We are rapidly getting closer to the poetic sense of Teresa Emanuele, whose work is actually based on the practice of isolating something precise from the mechanism of story-telling, notwithstanding the fact that she enjoys organizing her photographs in series - “Ecfrasi al sole, Ecfrasi dell’acqua, Ecfrasi solitaria…” and so forth. Since the era of Bauhaus to this age in time, we indeed have developed a concept, perhaps excessively schematic; ornamentation is a crime (Adolf Loos) and in any case, “less is more” (Mies van der Rohe), a concept which in a certain sense is inherited from the conventions of the classic age and according to which, description is artificial. However, the pauses in the narration, the proliferation of digressions are actually what gives rise to fullness in a narrative - “the infinite pleasure of enchanting story-telling which coincidentally fascinated Goethe”. Particularly prevalent in literary critique, and also in art, is “the position of the Marxist writer Lukacs, who contrasts the realism of Balzac, where descriptive details are always functional in relation to tales and persons, to the Impressionism of Flaubert and Zola in which specific details become an independent still life without integrating into a uniform and organic context”. To this I would add Impressionist art, coincidentally considered the first outpost of the 20th century Avant-garde movement.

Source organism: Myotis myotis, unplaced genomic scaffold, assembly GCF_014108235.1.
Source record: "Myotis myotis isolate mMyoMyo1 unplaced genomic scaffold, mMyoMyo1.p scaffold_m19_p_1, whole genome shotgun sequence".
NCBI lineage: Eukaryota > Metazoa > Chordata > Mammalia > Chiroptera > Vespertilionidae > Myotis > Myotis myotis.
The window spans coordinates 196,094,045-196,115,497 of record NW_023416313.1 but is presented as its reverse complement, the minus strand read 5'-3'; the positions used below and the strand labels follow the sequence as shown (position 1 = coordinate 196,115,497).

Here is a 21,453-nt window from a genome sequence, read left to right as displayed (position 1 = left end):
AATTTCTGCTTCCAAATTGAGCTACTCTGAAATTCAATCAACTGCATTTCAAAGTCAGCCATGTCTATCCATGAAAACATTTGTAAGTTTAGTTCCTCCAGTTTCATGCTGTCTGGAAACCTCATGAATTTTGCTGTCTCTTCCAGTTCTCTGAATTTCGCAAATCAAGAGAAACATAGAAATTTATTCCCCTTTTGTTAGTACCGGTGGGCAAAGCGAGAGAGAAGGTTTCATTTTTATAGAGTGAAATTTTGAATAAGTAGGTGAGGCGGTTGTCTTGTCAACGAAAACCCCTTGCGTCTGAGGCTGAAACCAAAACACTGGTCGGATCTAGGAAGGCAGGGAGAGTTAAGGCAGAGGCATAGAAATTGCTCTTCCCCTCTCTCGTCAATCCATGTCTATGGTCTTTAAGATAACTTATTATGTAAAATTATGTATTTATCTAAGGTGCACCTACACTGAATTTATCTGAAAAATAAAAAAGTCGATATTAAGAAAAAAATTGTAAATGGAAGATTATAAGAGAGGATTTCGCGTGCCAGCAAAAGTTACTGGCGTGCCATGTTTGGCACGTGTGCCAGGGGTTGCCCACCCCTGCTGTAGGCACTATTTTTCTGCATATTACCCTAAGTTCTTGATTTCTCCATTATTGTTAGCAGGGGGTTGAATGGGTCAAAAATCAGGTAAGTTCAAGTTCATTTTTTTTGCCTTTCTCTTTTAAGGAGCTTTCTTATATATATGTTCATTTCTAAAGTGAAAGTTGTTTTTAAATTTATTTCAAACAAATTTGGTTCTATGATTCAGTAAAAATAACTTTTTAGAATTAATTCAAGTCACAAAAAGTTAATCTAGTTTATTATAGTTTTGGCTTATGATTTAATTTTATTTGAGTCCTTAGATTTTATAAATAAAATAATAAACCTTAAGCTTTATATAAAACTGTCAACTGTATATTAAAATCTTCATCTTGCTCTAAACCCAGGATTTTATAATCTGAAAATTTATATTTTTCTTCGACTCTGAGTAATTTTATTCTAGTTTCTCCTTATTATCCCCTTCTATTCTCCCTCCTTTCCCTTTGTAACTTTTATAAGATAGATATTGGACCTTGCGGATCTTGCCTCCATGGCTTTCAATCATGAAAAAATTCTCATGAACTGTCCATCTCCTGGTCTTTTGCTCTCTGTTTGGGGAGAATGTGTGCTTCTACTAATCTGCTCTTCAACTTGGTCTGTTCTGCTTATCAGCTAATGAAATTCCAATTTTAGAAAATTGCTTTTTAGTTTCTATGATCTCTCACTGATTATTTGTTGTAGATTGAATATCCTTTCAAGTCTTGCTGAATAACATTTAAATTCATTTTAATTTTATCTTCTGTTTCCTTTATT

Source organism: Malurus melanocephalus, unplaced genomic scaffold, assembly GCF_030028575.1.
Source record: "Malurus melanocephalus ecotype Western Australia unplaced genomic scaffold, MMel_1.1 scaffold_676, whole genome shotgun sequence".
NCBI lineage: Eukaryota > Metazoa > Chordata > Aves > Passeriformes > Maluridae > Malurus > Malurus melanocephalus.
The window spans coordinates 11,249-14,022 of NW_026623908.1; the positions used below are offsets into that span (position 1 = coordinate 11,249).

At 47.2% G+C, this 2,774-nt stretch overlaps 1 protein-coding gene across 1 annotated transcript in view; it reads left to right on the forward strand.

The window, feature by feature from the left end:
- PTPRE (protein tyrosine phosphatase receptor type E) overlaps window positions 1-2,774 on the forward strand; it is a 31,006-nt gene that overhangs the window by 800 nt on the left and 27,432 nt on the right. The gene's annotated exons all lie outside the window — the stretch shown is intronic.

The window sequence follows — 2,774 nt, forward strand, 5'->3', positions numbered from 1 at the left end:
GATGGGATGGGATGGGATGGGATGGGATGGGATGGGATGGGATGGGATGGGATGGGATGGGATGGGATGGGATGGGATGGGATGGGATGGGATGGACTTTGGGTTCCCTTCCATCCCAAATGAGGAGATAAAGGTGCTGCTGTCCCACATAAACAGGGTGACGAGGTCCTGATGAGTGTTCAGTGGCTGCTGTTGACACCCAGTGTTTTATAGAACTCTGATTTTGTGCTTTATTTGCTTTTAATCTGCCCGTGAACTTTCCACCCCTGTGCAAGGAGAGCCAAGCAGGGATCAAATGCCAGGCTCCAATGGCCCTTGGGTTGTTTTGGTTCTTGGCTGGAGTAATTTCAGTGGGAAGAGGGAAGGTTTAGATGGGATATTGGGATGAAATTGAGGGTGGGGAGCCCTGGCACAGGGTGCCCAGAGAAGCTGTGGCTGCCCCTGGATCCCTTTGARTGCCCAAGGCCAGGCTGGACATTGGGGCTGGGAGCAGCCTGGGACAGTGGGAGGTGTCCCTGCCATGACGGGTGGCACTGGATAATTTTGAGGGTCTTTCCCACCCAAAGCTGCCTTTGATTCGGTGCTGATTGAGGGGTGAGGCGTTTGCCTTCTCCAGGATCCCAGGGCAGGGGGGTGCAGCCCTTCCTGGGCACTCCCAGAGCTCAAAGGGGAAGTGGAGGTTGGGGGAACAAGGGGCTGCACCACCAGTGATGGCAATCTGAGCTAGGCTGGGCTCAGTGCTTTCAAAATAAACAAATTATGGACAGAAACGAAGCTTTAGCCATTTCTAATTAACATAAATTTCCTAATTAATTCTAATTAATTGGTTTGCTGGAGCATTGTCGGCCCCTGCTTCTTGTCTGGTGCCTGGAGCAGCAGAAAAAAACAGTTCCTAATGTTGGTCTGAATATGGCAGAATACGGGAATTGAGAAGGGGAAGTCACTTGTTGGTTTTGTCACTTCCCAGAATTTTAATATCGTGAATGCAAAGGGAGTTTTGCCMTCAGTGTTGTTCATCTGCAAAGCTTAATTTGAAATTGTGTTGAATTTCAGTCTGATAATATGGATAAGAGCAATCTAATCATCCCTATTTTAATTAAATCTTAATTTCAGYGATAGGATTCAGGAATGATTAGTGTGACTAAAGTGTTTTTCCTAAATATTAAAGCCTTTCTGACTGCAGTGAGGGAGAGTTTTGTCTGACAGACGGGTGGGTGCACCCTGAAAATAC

The artist is obsessed with trees that she regards as being “the only living things that continue to grow throughout their entire existence, always upwards, towards the light, towards the sun; I adore their static stance and their silent wisdom”. Observing the dewdrops on a leaf, the symmetric perfection in a small branch, a row of trees lined up like troops at ease causes us to reflect on those objects (that Fusillo refers to as fetish) intimately linked to anti-hierarchy, and “to the valorization of details, of the everyday, of material things where the description and entire dynamics of that which is visual continues to gain credibility, as did the modern romance novel after Flaubert”. We are speaking of insignificant objects of daily use and their primary function is to tell us, “…we are reality” (Roland Barthes).